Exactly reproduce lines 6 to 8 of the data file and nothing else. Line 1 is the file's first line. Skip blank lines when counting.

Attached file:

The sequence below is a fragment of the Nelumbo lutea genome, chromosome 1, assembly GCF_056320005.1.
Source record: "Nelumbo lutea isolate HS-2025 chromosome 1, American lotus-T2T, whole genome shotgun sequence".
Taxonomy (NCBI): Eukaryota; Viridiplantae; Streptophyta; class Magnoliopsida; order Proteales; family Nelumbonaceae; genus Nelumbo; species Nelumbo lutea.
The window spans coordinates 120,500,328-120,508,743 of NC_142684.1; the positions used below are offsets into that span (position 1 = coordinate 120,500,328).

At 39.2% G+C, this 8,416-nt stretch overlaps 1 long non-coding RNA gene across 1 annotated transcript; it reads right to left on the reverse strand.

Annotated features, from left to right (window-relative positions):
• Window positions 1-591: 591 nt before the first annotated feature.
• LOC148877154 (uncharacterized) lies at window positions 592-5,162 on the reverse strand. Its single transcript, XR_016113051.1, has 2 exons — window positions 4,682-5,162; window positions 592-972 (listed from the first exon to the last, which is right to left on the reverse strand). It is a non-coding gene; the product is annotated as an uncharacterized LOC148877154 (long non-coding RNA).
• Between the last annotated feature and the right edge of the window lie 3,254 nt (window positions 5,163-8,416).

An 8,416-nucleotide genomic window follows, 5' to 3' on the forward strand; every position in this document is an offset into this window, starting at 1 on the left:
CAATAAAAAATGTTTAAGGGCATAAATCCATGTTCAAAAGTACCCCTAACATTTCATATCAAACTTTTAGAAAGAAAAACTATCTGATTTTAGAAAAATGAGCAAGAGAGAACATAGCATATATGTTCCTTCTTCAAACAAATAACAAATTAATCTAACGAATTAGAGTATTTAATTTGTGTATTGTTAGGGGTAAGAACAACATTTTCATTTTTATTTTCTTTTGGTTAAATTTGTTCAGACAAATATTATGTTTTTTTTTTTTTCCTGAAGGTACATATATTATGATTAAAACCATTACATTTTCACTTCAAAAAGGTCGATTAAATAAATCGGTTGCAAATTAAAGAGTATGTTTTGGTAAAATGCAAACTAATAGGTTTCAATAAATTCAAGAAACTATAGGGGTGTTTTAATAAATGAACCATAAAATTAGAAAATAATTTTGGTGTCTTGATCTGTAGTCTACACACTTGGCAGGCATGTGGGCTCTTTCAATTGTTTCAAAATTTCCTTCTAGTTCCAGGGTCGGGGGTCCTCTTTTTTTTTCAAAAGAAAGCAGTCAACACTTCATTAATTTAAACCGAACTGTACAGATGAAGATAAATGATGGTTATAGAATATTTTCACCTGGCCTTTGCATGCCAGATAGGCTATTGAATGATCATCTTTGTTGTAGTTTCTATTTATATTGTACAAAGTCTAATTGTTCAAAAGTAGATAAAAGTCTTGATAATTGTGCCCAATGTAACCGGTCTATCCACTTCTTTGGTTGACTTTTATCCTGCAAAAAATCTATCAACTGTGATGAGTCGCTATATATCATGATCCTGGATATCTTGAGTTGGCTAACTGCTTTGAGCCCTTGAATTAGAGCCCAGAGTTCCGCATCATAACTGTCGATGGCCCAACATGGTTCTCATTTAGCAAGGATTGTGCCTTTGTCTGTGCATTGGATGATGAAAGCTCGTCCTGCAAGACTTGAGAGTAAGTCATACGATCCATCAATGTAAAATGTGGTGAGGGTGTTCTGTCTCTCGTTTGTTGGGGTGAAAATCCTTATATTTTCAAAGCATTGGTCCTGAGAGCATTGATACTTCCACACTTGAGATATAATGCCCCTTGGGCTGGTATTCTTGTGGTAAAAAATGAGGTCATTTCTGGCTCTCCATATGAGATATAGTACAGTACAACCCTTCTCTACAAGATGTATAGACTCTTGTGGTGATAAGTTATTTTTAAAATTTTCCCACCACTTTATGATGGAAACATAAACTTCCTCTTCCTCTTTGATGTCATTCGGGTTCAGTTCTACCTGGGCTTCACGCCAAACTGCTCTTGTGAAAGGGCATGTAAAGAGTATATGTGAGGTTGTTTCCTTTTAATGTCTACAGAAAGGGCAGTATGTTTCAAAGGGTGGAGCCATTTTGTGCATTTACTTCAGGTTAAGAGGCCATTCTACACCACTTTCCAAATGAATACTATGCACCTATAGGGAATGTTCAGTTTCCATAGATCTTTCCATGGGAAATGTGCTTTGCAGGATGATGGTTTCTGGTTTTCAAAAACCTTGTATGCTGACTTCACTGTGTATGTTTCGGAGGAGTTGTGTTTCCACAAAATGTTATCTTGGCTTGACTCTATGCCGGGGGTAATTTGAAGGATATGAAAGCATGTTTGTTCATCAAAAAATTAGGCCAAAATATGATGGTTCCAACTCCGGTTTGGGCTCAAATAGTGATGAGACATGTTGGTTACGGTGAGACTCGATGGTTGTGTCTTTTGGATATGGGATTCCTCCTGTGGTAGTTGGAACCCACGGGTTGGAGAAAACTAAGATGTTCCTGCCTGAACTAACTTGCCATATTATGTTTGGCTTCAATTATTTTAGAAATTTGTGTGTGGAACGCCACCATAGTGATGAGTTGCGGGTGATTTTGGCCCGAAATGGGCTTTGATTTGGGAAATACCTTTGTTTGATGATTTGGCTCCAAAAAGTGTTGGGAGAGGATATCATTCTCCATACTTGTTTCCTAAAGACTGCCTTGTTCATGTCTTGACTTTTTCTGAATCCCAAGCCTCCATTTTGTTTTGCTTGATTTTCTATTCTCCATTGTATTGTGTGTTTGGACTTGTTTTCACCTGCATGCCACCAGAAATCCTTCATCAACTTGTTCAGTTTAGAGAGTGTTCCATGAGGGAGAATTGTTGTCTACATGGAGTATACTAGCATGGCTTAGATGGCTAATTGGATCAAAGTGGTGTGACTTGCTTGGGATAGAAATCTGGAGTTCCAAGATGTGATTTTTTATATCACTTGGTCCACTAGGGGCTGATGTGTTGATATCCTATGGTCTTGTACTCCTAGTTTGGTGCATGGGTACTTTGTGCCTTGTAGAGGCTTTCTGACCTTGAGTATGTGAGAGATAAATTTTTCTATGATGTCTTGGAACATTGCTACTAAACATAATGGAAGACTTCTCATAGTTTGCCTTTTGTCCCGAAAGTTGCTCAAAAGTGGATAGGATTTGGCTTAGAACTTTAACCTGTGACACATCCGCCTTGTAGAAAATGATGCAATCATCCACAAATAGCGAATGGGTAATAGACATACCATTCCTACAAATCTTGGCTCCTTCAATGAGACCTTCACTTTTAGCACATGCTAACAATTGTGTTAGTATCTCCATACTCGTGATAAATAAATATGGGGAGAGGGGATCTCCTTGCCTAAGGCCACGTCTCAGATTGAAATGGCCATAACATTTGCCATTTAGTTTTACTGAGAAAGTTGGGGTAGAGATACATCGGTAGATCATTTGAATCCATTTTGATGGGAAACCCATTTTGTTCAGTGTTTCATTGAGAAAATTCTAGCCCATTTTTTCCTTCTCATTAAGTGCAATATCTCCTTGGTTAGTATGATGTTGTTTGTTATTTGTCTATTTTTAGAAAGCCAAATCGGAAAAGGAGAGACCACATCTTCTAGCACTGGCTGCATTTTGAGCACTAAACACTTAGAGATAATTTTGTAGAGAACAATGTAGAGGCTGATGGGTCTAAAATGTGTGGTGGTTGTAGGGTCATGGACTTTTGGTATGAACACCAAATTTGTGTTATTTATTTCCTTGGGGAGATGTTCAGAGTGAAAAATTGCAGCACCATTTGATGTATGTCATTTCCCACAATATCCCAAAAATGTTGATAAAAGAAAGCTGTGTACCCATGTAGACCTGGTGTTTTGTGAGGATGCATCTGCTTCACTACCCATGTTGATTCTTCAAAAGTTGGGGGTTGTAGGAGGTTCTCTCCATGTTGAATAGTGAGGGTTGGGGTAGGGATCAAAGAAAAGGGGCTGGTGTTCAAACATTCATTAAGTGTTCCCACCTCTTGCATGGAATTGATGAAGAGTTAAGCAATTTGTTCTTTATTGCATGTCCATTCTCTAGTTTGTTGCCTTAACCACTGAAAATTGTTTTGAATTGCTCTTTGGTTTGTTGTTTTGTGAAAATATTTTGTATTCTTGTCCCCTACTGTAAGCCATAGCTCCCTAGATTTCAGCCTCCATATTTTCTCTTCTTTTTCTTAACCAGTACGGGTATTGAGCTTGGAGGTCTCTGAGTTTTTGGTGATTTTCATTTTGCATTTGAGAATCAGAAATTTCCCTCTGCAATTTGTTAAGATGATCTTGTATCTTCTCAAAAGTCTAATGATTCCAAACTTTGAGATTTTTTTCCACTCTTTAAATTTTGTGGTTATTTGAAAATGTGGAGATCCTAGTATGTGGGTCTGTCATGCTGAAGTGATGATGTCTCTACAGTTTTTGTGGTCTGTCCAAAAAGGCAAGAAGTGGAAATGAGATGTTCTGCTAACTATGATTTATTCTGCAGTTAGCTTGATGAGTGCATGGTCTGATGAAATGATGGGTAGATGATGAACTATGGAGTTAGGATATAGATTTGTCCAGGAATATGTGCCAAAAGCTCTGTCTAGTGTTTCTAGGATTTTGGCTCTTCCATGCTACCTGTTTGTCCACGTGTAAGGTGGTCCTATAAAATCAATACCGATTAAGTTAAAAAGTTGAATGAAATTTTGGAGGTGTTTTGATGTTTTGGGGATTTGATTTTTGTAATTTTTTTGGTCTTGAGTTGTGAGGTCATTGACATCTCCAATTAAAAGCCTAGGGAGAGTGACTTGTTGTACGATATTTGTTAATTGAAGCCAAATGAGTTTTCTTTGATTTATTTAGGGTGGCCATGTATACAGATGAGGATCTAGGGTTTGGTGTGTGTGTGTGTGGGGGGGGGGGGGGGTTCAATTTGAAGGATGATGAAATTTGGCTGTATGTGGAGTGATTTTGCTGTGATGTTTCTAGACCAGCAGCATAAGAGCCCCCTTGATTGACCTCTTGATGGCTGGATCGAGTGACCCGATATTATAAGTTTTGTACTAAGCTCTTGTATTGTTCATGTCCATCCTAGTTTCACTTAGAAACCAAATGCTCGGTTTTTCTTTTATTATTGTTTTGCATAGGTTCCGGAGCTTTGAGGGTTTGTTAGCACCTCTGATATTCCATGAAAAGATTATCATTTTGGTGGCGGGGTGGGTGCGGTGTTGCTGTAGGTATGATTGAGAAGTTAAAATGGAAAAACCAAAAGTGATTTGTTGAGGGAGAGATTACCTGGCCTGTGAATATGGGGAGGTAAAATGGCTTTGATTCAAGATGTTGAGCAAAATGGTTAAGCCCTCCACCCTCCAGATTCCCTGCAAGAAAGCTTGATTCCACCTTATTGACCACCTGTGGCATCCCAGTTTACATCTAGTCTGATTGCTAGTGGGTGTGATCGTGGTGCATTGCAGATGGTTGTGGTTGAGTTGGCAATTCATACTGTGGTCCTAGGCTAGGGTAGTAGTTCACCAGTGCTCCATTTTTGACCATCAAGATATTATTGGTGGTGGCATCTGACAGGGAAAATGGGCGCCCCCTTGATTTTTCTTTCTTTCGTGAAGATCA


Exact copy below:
Annotated features, from left to right (window-relative positions):
• Window positions 1-591: 591 nt before the first annotated feature.
• LOC148877154 (uncharacterized) lies at window positions 592-5,162 on the reverse strand. Its single transcript, XR_016113051.1, has 2 exons — window positions 4,682-5,162; window positions 592-972 (listed from the first exon to the last, which is right to left on the reverse strand). It is a non-coding gene; the product is annotated as an uncharacterized LOC148877154 (long non-coding RNA).